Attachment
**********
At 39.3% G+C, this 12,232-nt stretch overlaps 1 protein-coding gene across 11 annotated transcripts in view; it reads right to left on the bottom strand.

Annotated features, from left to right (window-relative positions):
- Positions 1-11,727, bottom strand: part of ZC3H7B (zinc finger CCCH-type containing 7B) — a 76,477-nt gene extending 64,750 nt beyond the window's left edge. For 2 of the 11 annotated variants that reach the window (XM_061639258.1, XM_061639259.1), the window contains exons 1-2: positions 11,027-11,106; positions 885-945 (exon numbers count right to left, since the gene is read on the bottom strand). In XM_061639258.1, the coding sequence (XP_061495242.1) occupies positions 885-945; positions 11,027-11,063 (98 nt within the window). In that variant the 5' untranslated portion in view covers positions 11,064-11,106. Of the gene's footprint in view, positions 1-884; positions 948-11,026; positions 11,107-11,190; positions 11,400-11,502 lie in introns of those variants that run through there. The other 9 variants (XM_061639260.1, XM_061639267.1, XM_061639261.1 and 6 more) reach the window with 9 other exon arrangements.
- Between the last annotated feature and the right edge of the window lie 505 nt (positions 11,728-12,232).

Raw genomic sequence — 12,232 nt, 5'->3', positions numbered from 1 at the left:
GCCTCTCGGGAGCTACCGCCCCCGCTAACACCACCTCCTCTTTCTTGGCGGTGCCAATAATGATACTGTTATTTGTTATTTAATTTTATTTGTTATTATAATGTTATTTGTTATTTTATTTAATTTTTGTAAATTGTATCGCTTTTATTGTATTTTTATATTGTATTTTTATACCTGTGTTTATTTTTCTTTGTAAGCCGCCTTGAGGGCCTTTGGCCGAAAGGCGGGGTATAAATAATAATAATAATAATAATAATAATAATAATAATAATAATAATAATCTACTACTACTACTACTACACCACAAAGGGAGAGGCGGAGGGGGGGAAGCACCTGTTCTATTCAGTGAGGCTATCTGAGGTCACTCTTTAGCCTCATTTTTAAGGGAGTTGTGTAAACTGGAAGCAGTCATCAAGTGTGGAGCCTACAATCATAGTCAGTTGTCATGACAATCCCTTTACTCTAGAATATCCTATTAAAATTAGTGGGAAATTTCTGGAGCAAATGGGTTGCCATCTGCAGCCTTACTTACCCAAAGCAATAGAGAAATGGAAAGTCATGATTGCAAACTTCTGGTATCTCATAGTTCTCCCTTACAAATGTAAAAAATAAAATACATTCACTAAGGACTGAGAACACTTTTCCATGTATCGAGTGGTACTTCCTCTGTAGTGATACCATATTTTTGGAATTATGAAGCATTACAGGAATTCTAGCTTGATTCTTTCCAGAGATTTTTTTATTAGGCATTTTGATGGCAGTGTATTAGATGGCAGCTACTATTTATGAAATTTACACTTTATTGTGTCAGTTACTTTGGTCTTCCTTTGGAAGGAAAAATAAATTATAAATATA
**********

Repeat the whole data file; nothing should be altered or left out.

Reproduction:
At 39.3% G+C, this 12,232-nt stretch overlaps 1 protein-coding gene across 11 annotated transcripts in view; it reads right to left on the bottom strand.

Annotated features, from left to right (window-relative positions):
- Positions 1-11,727, bottom strand: part of ZC3H7B (zinc finger CCCH-type containing 7B) — a 76,477-nt gene extending 64,750 nt beyond the window's left edge. For 2 of the 11 annotated variants that reach the window (XM_061639258.1, XM_061639259.1), the window contains exons 1-2: positions 11,027-11,106; positions 885-945 (exon numbers count right to left, since the gene is read on the bottom strand). In XM_061639258.1, the coding sequence (XP_061495242.1) occupies positions 885-945; positions 11,027-11,063 (98 nt within the window). In that variant the 5' untranslated portion in view covers positions 11,064-11,106. Of the gene's footprint in view, positions 1-884; positions 948-11,026; positions 11,107-11,190; positions 11,400-11,502 lie in introns of those variants that run through there. The other 9 variants (XM_061639260.1, XM_061639267.1, XM_061639261.1 and 6 more) reach the window with 9 other exon arrangements.
- Between the last annotated feature and the right edge of the window lie 505 nt (positions 11,728-12,232).

Raw genomic sequence — 12,232 nt, 5'->3', positions numbered from 1 at the left:
GCCTCTCGGGAGCTACCGCCCCCGCTAACACCACCTCCTCTTTCTTGGCGGTGCCAATAATGATACTGTTATTTGTTATTTAATTTTATTTGTTATTATAATGTTATTTGTTATTTTATTTAATTTTTGTAAATTGTATCGCTTTTATTGTATTTTTATATTGTATTTTTATACCTGTGTTTATTTTTCTTTGTAAGCCGCCTTGAGGGCCTTTGGCCGAAAGGCGGGGTATAAATAATAATAATAATAATAATAATAATAATAATAATAATAATAATAATCTACTACTACTACTACTACACCACAAAGGGAGAGGCGGAGGGGGGGAAGCACCTGTTCTATTCAGTGAGGCTATCTGAGGTCACTCTTTAGCCTCATTTTTAAGGGAGTTGTGTAAACTGGAAGCAGTCATCAAGTGTGGAGCCTACAATCATAGTCAGTTGTCATGACAATCCCTTTACTCTAGAATATCCTATTAAAATTAGTGGGAAATTTCTGGAGCAAATGGGTTGCCATCTGCAGCCTTACTTACCCAAAGCAATAGAGAAATGGAAAGTCATGATTGCAAACTTCTGGTATCTCATAGTTCTCCCTTACAAATGTAAAAAATAAAATACATTCACTAAGGACTGAGAACACTTTTCCATGTATCGAGTGGTACTTCCTCTGTAGTGATACCATATTTTTGGAATTATGAAGCATTACAGGAATTCTAGCTTGATTCTTTCCAGAGATTTTTTTATTAGGCATTTTGATGGCAGTGTATTAGATGGCAGCTACTATTTATGAAATTTACACTTTATTGTGTCAGTTACTTTGGTCTTCCTTTGGAAGGAAAAATAAATTATAAATATA